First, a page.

Weekly Photo Challenge: Dialogue

Admittedly, these dialogues seem mostly one-sided, but I imagine they provoke plenty of verbiage not recorded.

Halt! Who goes there?

A sign at a recycling business that reads: Attention.  No employees or customers allowed.
Absolutely no one allowed, ever

And the person behind the counter was . . . an impostor? A cousin of E.T.? A tourist who was lost?


Sign at a park pond that reads: No sittin or standin on rail.  (The "g" of "ing" is missing on purpose.
No kiddin’

And now for the silly part: Technically, it should read: No sittin’ or standin’ on rail.

I tried to used double and single quotes in the above sentence, but those apostrophes confused the heck out of my annotation.

I considered these possibilities:

It should read (with double quotes at the start and end and single quotes around the phrase “sittin’ or standing, with the apostrophes also inserted): “No ‘sittin’ or standin’ ‘ on rail.”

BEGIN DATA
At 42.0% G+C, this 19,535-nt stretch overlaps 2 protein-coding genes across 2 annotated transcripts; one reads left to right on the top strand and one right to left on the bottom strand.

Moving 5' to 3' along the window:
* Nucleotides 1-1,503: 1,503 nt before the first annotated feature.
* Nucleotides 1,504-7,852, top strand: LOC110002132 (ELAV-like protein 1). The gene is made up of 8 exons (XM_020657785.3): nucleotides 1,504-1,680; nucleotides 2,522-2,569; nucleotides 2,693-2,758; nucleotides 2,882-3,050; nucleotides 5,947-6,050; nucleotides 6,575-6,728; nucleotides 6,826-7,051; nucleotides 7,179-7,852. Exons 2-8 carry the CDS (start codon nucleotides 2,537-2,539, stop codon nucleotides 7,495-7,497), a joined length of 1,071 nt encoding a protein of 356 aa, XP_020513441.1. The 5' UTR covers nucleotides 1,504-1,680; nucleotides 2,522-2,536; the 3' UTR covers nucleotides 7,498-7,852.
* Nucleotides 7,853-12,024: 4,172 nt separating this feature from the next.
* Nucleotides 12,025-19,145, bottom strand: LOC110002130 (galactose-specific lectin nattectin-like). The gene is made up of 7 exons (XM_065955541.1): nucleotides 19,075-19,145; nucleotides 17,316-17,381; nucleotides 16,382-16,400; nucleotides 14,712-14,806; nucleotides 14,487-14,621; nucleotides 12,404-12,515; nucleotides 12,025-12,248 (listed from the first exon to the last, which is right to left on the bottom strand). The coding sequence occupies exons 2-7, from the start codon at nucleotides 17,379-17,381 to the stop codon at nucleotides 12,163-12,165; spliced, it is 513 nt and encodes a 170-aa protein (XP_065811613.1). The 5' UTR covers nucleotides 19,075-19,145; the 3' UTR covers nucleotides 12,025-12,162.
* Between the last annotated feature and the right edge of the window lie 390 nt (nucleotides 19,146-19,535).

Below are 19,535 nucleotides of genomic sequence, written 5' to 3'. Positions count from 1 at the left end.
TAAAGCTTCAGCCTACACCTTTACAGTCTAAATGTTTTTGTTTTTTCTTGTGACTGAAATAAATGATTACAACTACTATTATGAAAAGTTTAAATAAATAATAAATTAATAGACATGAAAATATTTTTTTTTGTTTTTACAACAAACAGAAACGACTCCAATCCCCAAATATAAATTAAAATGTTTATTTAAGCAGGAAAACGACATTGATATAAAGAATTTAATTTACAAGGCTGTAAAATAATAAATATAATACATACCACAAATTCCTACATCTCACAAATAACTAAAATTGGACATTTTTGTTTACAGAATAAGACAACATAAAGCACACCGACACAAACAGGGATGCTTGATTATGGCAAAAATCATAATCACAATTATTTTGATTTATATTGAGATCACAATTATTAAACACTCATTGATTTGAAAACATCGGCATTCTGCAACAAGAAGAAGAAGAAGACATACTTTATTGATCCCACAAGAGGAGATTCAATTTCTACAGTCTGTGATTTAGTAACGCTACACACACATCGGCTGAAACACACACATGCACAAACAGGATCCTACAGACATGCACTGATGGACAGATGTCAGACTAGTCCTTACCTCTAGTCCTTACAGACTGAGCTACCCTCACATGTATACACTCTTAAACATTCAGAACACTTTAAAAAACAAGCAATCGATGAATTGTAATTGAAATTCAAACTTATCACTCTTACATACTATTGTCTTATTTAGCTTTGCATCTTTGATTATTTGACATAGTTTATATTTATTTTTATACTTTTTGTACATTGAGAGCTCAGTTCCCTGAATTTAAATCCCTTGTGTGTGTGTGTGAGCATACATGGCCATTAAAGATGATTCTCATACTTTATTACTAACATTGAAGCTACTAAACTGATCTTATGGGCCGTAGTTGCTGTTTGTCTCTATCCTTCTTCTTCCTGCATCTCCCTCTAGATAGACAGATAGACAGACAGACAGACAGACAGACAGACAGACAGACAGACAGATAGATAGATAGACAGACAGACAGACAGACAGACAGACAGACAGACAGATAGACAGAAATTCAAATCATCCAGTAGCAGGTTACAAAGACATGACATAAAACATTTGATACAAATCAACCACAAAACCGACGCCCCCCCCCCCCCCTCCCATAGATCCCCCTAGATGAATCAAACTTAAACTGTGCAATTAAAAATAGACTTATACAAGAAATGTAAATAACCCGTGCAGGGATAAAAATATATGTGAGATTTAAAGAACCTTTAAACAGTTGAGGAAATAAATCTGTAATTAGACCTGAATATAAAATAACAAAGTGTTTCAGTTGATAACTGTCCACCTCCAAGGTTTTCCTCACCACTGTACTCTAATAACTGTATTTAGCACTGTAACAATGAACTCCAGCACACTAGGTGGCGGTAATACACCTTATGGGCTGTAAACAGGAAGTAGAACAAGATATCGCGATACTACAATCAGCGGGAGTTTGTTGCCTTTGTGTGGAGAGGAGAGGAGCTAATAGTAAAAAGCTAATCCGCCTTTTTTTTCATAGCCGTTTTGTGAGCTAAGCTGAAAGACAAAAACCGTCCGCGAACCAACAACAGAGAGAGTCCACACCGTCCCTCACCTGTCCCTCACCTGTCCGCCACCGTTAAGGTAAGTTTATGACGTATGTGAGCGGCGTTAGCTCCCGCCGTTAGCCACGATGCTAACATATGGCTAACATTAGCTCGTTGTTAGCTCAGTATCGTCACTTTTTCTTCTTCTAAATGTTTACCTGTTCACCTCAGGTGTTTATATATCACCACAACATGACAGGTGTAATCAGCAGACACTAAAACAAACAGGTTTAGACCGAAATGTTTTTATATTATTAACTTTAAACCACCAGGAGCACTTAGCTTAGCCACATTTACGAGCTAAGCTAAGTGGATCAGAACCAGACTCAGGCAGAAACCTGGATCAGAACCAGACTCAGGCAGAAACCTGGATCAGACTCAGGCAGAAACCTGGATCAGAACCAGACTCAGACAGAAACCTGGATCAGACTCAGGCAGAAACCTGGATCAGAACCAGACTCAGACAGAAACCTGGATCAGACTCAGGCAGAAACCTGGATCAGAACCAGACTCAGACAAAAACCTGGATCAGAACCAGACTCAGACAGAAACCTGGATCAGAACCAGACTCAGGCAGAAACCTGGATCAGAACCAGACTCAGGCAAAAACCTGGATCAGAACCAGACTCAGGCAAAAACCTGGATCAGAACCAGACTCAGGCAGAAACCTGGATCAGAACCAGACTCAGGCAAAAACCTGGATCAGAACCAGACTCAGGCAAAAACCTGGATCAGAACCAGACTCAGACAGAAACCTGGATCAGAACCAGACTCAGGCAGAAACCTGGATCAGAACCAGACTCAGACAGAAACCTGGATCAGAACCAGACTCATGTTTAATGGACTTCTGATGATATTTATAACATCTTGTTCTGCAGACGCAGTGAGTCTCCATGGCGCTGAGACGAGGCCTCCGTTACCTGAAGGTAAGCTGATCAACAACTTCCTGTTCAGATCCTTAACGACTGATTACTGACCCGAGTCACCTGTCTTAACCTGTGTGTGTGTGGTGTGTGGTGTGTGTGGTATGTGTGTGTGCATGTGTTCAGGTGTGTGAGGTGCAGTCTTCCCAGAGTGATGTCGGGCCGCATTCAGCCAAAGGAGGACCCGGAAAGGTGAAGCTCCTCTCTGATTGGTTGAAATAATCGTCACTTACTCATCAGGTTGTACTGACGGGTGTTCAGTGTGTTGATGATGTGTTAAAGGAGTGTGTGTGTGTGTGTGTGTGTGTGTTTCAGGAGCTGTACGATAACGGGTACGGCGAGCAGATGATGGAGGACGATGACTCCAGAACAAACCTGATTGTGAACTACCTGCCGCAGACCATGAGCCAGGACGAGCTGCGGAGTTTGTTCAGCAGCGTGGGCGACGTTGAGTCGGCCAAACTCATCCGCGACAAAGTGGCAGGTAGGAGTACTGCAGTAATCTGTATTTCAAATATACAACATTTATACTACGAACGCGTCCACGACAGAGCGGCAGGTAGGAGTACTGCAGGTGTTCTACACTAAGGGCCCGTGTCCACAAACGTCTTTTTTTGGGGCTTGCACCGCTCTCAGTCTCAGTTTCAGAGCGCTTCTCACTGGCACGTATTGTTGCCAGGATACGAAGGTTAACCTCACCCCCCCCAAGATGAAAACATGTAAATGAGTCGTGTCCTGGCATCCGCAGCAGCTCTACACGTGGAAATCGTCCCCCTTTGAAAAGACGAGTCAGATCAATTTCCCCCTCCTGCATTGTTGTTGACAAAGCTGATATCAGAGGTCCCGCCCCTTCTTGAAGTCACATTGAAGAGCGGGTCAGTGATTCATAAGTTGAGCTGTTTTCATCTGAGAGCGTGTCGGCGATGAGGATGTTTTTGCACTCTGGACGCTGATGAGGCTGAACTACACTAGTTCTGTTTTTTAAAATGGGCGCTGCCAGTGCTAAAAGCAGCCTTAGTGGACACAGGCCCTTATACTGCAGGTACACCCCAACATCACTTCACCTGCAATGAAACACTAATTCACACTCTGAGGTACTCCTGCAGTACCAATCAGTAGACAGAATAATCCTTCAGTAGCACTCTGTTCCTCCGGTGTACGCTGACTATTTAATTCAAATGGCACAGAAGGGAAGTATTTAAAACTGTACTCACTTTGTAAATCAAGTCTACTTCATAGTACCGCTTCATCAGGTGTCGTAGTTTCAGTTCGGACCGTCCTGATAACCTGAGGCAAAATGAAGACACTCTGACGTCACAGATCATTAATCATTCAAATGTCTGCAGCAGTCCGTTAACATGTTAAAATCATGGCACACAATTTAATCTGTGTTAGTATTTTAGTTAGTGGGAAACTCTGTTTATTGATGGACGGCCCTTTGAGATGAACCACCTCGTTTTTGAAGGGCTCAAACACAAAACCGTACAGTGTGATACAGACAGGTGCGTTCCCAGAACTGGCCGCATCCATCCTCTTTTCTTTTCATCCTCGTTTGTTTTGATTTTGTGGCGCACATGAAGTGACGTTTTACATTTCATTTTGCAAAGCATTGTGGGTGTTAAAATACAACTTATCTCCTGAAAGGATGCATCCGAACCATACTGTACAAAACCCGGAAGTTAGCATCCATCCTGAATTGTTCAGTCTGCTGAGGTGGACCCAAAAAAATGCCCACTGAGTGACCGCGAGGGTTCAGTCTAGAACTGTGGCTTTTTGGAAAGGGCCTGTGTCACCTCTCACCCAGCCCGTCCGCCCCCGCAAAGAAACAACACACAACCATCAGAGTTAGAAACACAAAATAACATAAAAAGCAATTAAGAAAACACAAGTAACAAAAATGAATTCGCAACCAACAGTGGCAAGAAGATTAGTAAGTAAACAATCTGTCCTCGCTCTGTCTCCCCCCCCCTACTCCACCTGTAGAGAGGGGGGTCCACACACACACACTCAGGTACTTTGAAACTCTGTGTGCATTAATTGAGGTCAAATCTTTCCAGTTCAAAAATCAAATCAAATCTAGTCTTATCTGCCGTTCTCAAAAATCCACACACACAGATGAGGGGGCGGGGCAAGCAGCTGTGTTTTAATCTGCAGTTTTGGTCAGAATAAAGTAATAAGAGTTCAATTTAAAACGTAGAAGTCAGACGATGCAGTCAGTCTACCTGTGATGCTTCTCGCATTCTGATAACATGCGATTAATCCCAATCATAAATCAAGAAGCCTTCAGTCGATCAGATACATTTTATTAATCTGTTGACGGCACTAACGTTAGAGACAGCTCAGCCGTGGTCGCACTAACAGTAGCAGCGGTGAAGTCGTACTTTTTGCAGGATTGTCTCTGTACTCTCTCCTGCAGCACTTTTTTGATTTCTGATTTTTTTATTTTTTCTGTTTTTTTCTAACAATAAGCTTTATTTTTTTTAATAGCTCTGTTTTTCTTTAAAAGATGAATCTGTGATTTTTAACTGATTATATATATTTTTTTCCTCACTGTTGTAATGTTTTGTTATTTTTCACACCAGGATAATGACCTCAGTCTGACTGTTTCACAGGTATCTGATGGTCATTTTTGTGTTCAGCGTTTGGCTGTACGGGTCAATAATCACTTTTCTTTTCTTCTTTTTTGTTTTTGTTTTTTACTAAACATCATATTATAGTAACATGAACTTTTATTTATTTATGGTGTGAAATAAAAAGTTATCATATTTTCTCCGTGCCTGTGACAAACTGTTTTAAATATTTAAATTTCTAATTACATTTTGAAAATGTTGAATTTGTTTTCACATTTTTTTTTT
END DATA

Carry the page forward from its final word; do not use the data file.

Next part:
Another effort: It should read (double quotes used twice): “No “sittin’ or standin’ ” on rail.”

Splitting up the two gerunds left me with: It should read: “No ‘sittin’ ‘ or ‘standin’ ‘ on rail. Or rather: “No “sittin’” or “standin‘” on rail.” (Oh dear, now I have two colons in one sentence.)

Just so you know, I typed the gerund “g” every single time for “sittin'” and “standin'” and then had to backspace to delete it. In my speech, I drop the gerund “g” most of the time but not in my writing. When we write in a style to mimic our dialect, we add the apostrophe (sittin’), indicating that it is the story’s character who is dropping the “g.”

In any case, the sign seems to be missing the “dropped g” apostrophes. Whew! A whole dialogue between me, myself, and I. (The Oxford comma: another dialogue for another time.)

Weekly Photo Challenge: Dialogue